That’s why you need to ask the recruiter about the object’s purpose. At this time, the employee will see that you don’t base your decisions purely on a guess, but you want to know the specific data. If the requirements aren’t clear, you should create them yourself. Depending on the position you’re applying for, not every stage of the process will be at your discretion, however you should name them all. It’s surely worth mentioning about designing tests set, exploratory testing, and an exemplary user observation. You can also consider automating these tests and their adequate planning. If a recruiter doesn’t answer your questions willingly and expects you to be self-reliant, it can mean that the work in this company will probably look the same – and it’s not a good sign. The more you know, the better tests you provide.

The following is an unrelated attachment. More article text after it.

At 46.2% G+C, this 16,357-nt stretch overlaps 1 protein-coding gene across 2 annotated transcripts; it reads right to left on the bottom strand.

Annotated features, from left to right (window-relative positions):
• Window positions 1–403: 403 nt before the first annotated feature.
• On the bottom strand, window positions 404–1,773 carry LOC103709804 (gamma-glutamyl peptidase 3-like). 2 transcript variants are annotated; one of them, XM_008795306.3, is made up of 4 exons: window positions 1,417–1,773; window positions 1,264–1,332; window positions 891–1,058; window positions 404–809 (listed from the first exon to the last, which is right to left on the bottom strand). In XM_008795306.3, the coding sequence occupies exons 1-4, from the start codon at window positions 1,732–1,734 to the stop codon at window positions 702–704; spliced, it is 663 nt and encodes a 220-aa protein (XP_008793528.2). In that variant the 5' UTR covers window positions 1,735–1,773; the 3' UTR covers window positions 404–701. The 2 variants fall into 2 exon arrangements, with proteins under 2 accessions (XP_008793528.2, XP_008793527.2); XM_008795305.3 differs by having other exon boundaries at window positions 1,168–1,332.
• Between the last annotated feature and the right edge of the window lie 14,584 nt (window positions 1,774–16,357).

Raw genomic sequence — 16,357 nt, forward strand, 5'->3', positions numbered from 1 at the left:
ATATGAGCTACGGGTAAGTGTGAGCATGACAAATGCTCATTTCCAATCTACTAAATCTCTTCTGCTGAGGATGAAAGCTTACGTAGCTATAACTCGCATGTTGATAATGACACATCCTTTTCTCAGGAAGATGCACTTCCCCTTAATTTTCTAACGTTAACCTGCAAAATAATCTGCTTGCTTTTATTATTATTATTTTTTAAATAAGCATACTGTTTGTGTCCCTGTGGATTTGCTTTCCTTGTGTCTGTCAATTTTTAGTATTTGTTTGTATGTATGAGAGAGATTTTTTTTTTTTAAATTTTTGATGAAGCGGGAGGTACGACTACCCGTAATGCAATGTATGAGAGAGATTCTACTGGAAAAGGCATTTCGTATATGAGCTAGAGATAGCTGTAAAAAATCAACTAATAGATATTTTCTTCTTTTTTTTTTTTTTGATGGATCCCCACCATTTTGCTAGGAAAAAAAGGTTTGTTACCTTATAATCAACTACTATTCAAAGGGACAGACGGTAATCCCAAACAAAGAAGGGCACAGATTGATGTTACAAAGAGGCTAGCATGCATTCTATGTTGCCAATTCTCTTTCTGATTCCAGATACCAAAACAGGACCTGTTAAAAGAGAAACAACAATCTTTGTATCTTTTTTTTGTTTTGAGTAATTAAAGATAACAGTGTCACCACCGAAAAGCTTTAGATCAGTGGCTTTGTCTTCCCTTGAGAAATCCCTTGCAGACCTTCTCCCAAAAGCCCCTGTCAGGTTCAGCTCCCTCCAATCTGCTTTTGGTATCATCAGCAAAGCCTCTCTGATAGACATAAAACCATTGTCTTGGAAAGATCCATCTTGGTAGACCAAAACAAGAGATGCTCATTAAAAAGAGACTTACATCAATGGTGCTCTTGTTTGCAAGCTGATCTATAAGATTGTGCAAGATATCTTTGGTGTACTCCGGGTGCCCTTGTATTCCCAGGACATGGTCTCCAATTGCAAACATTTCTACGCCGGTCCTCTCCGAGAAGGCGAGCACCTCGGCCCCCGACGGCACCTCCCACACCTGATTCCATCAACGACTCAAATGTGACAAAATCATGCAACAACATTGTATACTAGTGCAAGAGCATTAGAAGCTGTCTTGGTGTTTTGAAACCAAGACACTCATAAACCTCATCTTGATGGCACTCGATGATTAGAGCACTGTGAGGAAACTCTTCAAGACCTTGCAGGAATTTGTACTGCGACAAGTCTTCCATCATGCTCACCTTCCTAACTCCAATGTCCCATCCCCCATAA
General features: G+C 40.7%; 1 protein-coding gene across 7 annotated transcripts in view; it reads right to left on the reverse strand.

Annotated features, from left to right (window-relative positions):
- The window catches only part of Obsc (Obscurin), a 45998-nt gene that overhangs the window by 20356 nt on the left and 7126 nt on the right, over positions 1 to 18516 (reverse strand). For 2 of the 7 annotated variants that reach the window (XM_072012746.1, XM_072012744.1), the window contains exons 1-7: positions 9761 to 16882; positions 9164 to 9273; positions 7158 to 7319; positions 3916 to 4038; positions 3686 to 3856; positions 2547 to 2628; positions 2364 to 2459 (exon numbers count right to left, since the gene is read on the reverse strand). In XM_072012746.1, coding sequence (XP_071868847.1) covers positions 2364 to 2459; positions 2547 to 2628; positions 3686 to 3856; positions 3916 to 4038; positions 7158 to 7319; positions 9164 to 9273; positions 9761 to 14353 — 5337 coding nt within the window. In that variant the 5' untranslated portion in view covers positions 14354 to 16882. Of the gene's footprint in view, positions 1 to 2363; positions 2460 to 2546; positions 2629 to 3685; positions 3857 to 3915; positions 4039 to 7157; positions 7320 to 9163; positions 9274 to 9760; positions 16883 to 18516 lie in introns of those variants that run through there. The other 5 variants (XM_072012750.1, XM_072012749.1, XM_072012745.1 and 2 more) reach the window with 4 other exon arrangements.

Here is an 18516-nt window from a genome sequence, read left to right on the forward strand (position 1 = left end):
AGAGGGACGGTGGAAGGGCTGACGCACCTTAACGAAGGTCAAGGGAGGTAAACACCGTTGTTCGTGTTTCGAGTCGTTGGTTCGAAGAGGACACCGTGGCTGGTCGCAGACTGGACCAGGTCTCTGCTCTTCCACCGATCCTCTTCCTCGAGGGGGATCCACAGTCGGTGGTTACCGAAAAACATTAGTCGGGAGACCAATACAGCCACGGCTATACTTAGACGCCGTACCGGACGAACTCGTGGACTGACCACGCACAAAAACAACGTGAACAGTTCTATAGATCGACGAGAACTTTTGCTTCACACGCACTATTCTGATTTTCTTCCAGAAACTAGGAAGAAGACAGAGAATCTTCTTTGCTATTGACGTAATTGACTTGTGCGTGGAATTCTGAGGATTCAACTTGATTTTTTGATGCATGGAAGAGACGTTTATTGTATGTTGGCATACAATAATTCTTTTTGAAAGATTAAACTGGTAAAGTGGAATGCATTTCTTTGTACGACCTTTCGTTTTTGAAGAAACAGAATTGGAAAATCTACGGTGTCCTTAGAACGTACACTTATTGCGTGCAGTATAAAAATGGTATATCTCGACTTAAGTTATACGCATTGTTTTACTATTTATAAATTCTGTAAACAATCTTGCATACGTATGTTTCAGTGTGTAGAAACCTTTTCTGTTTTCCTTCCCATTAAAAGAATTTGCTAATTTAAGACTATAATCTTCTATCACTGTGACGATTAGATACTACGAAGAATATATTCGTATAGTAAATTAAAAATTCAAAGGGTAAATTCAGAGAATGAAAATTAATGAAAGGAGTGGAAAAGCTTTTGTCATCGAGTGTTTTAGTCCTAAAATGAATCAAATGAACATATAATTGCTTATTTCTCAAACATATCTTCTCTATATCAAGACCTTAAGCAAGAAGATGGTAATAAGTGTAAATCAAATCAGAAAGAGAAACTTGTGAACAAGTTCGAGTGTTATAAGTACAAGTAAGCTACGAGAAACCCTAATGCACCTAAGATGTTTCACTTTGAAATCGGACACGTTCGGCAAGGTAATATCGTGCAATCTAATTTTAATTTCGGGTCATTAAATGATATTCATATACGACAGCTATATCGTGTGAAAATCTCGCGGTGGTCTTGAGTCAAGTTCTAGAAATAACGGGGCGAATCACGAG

4. Testing can be demanding yet repeatable. What motivates you to do this job?
Frequently repeated regression tests can be quite boring. As a future tester you need to know that sometimes one thing has to be tested multiple times. So, if you’re just starting your testing journey, think if it suits your needs. If the answer is “yes”, consider your actions inside and outside the work. What motivates you on a daily basis? Can you motivate yourself or do you need external motivation? Knowing the answers will make it easier to establish if a tester’s job’s what you’re looking for. If you’re passionate about testing, interested in modern technologies, or enjoy working with people, you’ll be more motivated to encounter everyday tasks. A job of this kind will let you grow, and most of all – allow you to be a part of developing new projects. Maybe you’re excited about automating these boring tests? Or want to understand the business matters better so that an end user is satisfied with the tested product? Although it’s a huge value of this job, one can forget about it in the heat of work. And one last thing – if your only motivator is money, better be careful. You can be perceived as unreliable.